Uric Acid Function in Human Body

Urate is a final product of purine catabolism and a typical antioxidant in human serum, so to the degree that one believes that antioxidants may have beneficial impacts by scavenging radical oxygen species, one may believe that uric acid could have some beneficial results. The proposed mechanisms would be that urate safeguards versus lipid peroxidation in serum, and safeguards versus DNA and RNA damage intracellularly.

Uric Acid Function in Human Body

So there is a predicament, since hyperuricemia in humans is absolutely favorably associated with even worse total death, hyperlipidemia, type II diabetes, along with increased cerebrovascular, and cardiovascular mortality.

In people rather than other vertebrates, the enzyme urate oxidase, which converts urate to allantoin, which is then excreted in urine, appears to have actually been lost rather just recently in evolutionary terms, so that the end product of purine catabolism is uric acid, as a result of which levels of urate in human serum can approach saturation levels, particularly in males – so it may well be that uric acid has negative impacts in some compartments of the body and positive effects in others, and that protective impacts control just within particular varieties of urate concentration.

Also read: Foods High in Uric Acid

What Causes Uric Acid Increase in the Body?

Uric acid is formed in the body from the normal breakdown of chemicals called purines, which develop from normal DNA and RNA turnover, from molecules that are the source of energy in cells or from dietary sources. A greater than normal blood uric acid level is called hyperuricemia. Hyperuricemia can be caused either by overproduction of uric acid in the body or a decrease in the excretion of uric acid by the kidneys.

Increased Purine Metabolism

High uric acid levels frequently happen in people with rapidly growing tumors, such as those associated with metastatic cancer, numerous myeloma and particular leukemias and lymphomas. With these tumors, the large number of growth cells turning over adds to the overproduction of uric acid. Chemotherapy treatments can likewise often cause high uric acid levels due to tumor lysis syndrome. This syndrome takes place when someone has a big tumor burden and the chemotherapy causes high varieties of cancer cells to pass away all at once and release their cellular material, including DNA and RNA, into the blood stream. This eventually increases the concentration of uric acid in the blood.

Genetic Causes

Genetic conditions and inborn mistakes of metabolic process can also cause an overproduction of uric acid in the body. These conditions are rare, acquired disorders that people are born with. Lesch-Nyhan syndrome is one example of an innate mistake of purine metabolism. It is caused by a problem in a gene that makes a protein called hypoxanthine phosphoribosyltransferase 1 or HPRT1. HPRT1 is an important enzyme in the body for eliminating uric acid; without this enzyme, uric acid levels develop. Gout, kidney and bladder stones and neurological and behavioral issues characterize this disorder.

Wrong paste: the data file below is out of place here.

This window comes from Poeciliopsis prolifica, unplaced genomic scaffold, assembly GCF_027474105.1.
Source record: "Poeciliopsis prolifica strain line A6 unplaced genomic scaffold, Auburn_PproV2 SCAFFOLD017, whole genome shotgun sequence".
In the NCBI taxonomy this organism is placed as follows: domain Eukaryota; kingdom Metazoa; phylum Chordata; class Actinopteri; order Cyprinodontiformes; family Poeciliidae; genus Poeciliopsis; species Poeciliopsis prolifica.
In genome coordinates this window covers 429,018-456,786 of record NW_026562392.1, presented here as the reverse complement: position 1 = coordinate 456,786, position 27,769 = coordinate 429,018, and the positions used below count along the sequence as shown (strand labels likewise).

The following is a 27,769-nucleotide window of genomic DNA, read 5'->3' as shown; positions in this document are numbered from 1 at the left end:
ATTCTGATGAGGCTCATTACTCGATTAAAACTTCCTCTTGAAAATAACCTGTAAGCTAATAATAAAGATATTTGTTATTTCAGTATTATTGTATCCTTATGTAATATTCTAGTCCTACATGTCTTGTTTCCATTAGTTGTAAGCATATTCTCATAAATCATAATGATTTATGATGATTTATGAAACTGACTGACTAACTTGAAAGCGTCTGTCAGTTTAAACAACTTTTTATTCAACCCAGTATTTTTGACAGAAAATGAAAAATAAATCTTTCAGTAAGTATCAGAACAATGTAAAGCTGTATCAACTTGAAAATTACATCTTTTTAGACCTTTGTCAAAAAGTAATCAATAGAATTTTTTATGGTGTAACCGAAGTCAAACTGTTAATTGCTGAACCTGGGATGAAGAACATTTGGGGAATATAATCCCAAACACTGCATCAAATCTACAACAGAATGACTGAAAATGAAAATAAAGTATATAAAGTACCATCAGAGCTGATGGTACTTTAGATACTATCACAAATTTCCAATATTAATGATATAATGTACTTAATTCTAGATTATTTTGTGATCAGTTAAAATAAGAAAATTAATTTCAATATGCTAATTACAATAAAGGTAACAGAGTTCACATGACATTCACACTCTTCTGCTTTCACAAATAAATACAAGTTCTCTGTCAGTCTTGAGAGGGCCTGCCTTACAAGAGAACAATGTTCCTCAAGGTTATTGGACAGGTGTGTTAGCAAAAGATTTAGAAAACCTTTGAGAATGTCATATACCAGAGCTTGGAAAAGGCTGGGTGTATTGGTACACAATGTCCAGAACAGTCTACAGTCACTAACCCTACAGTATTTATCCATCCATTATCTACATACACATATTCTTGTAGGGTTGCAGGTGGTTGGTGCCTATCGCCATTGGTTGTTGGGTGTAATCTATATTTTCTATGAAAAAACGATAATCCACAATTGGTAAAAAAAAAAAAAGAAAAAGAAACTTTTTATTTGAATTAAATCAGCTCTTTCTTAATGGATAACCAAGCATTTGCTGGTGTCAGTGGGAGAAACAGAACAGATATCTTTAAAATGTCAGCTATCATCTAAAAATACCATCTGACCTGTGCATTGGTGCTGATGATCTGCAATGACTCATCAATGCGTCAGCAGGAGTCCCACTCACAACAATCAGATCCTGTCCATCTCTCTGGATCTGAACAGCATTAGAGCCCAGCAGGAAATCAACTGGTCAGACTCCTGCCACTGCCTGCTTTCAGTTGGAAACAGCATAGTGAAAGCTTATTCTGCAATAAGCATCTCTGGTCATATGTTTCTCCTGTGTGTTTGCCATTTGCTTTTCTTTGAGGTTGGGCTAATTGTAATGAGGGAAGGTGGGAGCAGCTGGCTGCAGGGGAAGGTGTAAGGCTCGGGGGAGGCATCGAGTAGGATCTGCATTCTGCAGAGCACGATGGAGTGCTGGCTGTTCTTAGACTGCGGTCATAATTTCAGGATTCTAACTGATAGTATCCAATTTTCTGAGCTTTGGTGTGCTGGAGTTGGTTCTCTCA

Also read: High Uric Acid Symptoms

Reduced Excretion

Decreased uric acid excretion is a common system that produces high uric acid levels in the body. Although the underlying cause of reduced excretion in most people with hyperuricemia is not entirely comprehended, decreased uric acid excretion can take place for numerous known factors, consisting of chronic kidney disease. With chronic kidney disease, the kidneys gradually lose their capability to filter and eliminate waste products from the body. Since uric acid is infiltrated the kidney and excreted in the urine, if kidneys are not operating effectively, uric acid is not removed from the body as effectively and causes an accumulation of uric acid levels. Metabolic or endocrine illness such as acidosis can likewise cause decreased excretion of uric acid.

Also read: Kidney Function in Human Body

Additional Considerations

Particular foods contain a high concentration of purine, and this can contribute to uric acid levels. These include organ meat such as kidney and liver, red meat, poultry, fish, sardines, anchovies, mushrooms, yeast and beer. Fasting can likewise increase uric acid levels by both increasing the production of uric acid and reducing the excretion. During fasting, the body breaks down its own tissue for energy while the kidney is unable to excrete uric acid as effectively since uric acid takes on other chemicals to be excreted. Fast weight reduction, stress and exhausting exercise also increase uric acid levels.

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